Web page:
A long article about the lift bridge over the Erie Canal being built on Main Street in Brockport. Although the bridge has had some re-builds over the years, it basically looks the same as it was 100 years ago when it was finished.
THE BROCKPORT REPUBLIC
Thursday, April 15, 1915
THE NEW MAIN STREET BRIDGE
A BRIEF STATEMENT OF ITS SIZE, MOTIVE POWER, ETC.
Will Cost About $90,000, To Be Ready on Opening of Navigation.
Lift Bridge; April 14, 2015
Twenty-five years ago this spring, contractors installing the machinery to furnish hydraulic power for the Main street life bridge, were encountering the same difficulties that Contractors, W. S, Cooper & Co., have recently overcome in complementing the machinery pits of our new bridge. These pits have been put down 32 feet, until solid rock was struck, necessitating working through quick sand, gravel and much water. Few realize what this means, as the dimensions of the pit, 18×45 feet do not permit employing a large force of men to combat the difficulties as they are encountered and work at best is a slow preceding. Of the time and expense, the underground work has greatly exceeded that above ground.
However, we are now realizing the tangible results of their tedious work and new lift bridge will be ready for operation by the time traffic is open, on the canal. Where the old lift bridge was but eighty feet long the new one is one hundred thirty feet. It measures twenty-seven feet between the main trusses and has a clear roadway of over twenty-five feet with six foot sidewalks on each side. It has a lift of fifteen feet three inches an d is operated by two 12 H. P, motors either of which is sufficient to operate the bridge. Power is to be furnished by the Sweet Electric Co. So nicely balanced is the mechanism that the bridge can even be raised by hand if necessary. All the machinery weighing about 31 tons is underground in the pits and each pit contains a counterweight weighing over 100 tons which affects the balance the whole bridge weighing over 200 tons. Where the old bridge, hydraulically operated, was suspended from above with the machinery exposed, all this is done away with now and the new bridge looks like a fixed bridge. Westinghouse electrical equipment is to be used.
The Main street approach has been raised about two feet which will mean a considerable improvement in the appearance of the street. The north approach has the same grade as the old one but is much longer. The operator’s cabin will be of concrete and will be extremely commodious. It will be heated by electricity and equipped with a semaphore and light similar to those used by railroads, for warning approaching boats as to the position of the bridge. Street traffic will be warned at night by red lantern signals and a date constructed of a series of bars, will absolutely block off traffic when the bridge is up.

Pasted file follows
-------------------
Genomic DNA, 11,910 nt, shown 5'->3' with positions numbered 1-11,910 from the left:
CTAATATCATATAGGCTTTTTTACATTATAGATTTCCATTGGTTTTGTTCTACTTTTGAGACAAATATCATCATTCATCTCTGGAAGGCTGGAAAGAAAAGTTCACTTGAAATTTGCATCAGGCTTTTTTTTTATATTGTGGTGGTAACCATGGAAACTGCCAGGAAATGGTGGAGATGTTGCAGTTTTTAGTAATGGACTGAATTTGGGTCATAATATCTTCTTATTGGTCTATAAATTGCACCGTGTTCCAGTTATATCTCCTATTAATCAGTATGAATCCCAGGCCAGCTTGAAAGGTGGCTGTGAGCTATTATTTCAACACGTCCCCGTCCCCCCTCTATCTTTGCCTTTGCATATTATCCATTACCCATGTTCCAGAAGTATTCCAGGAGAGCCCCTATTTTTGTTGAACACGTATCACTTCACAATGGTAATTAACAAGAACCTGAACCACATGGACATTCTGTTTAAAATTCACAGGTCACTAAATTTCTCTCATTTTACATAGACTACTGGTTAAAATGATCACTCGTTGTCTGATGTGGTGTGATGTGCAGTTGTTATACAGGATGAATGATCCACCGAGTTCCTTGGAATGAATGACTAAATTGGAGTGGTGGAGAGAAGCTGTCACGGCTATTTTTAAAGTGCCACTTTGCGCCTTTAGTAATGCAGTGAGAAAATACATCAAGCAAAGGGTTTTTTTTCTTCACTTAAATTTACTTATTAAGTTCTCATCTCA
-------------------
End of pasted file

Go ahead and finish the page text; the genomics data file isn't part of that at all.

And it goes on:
Since the work commenced in June 1914, about 10,000 cu. yds. of excavation has been done and about 60 tons of steel reinforcement and 100 bbls. of Lehigh Portland cement has been used in the 3000 cu. yds. of concrete placed. The steel bars used in the concrete were manufactured by the Carnegie Steel Co.
Those not informed on the subject of bridges often wonder that the heavy pieces of steel used in the construction are not found to have flaws and thereby cause accidents. The greatest of caution is taken however, at the mills where the steel is fabricated and whenever a “Heat” is run a test is immediately made both for chemical composition and physical strength. These tests are made very quickly and the entire heat is rejected if it is not up to the specifications. Then the shapes and plates are rolled and machine punched for rivet and bolt holes and edge milled where required. Each of those operations is rigidly inspected. The trusses of our bridge are the only part of the bridge which are assemble and fitted together at the shop and then shipped together with other pieces. These parts were manufactured by the Rochester Interstate Co. The riveting and fitting is inspected here in the course of construction.
Naturally the erection of the bridge has brought numerous outside workers to our village, the average force now being sixty. Incoming freights have also been greatly increased, twenty-five car loads of cement alone having been received here. Gravel from the Niagara River was shipped here for the concrete work. Altogether it is estimated that the bridge will have st about $90,000 upon its entire completion about July 1st although it will be ready for use when navigation opens as has already been stated. Because of so much adverse criticism the contractors have changed their original intention of painting the bridge red, it will be black.
The W. S. Cooper Co. of Cleveland are also erecting bridges in Middleport, Medina and Lockport.